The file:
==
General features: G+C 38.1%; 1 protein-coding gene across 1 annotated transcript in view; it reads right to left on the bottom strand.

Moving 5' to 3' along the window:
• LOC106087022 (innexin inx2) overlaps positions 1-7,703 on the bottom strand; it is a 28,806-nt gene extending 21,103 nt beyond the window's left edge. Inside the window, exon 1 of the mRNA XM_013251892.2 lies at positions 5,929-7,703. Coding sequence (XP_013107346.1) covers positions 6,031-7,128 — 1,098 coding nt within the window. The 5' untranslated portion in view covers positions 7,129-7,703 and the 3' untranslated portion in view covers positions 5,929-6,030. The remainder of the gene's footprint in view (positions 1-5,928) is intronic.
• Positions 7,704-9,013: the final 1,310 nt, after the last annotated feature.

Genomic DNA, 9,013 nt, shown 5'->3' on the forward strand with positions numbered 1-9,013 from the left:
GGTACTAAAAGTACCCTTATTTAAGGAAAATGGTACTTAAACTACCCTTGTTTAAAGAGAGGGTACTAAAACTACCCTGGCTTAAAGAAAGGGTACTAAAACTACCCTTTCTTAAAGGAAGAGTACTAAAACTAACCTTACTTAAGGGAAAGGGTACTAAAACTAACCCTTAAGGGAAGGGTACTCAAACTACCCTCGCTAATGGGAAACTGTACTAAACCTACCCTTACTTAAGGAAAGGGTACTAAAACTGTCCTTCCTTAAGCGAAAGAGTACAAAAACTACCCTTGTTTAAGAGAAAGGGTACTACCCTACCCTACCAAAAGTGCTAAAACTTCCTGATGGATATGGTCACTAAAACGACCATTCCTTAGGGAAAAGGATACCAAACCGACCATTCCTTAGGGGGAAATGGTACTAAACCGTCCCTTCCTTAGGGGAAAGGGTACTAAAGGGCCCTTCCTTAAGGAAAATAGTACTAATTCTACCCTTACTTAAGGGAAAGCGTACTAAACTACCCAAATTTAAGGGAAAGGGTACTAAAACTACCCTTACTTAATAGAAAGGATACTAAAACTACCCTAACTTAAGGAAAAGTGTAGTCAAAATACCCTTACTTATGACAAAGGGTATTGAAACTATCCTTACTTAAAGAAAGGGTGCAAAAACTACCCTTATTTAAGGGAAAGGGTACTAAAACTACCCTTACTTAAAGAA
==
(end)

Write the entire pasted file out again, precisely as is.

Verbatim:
General features: G+C 38.1%; 1 protein-coding gene across 1 annotated transcript in view; it reads right to left on the bottom strand.

Moving 5' to 3' along the window:
• LOC106087022 (innexin inx2) overlaps positions 1-7,703 on the bottom strand; it is a 28,806-nt gene extending 21,103 nt beyond the window's left edge. Inside the window, exon 1 of the mRNA XM_013251892.2 lies at positions 5,929-7,703. Coding sequence (XP_013107346.1) covers positions 6,031-7,128 — 1,098 coding nt within the window. The 5' untranslated portion in view covers positions 7,129-7,703 and the 3' untranslated portion in view covers positions 5,929-6,030. The remainder of the gene's footprint in view (positions 1-5,928) is intronic.
• Positions 7,704-9,013: the final 1,310 nt, after the last annotated feature.

Genomic DNA, 9,013 nt, shown 5'->3' on the forward strand with positions numbered 1-9,013 from the left:
GGTACTAAAAGTACCCTTATTTAAGGAAAATGGTACTTAAACTACCCTTGTTTAAAGAGAGGGTACTAAAACTACCCTGGCTTAAAGAAAGGGTACTAAAACTACCCTTTCTTAAAGGAAGAGTACTAAAACTAACCTTACTTAAGGGAAAGGGTACTAAAACTAACCCTTAAGGGAAGGGTACTCAAACTACCCTCGCTAATGGGAAACTGTACTAAACCTACCCTTACTTAAGGAAAGGGTACTAAAACTGTCCTTCCTTAAGCGAAAGAGTACAAAAACTACCCTTGTTTAAGAGAAAGGGTACTACCCTACCCTACCAAAAGTGCTAAAACTTCCTGATGGATATGGTCACTAAAACGACCATTCCTTAGGGAAAAGGATACCAAACCGACCATTCCTTAGGGGGAAATGGTACTAAACCGTCCCTTCCTTAGGGGAAAGGGTACTAAAGGGCCCTTCCTTAAGGAAAATAGTACTAATTCTACCCTTACTTAAGGGAAAGCGTACTAAACTACCCAAATTTAAGGGAAAGGGTACTAAAACTACCCTTACTTAATAGAAAGGATACTAAAACTACCCTAACTTAAGGAAAAGTGTAGTCAAAATACCCTTACTTATGACAAAGGGTATTGAAACTATCCTTACTTAAAGAAAGGGTGCAAAAACTACCCTTATTTAAGGGAAAGGGTACTAAAACTACCCTTACTTAAAGAA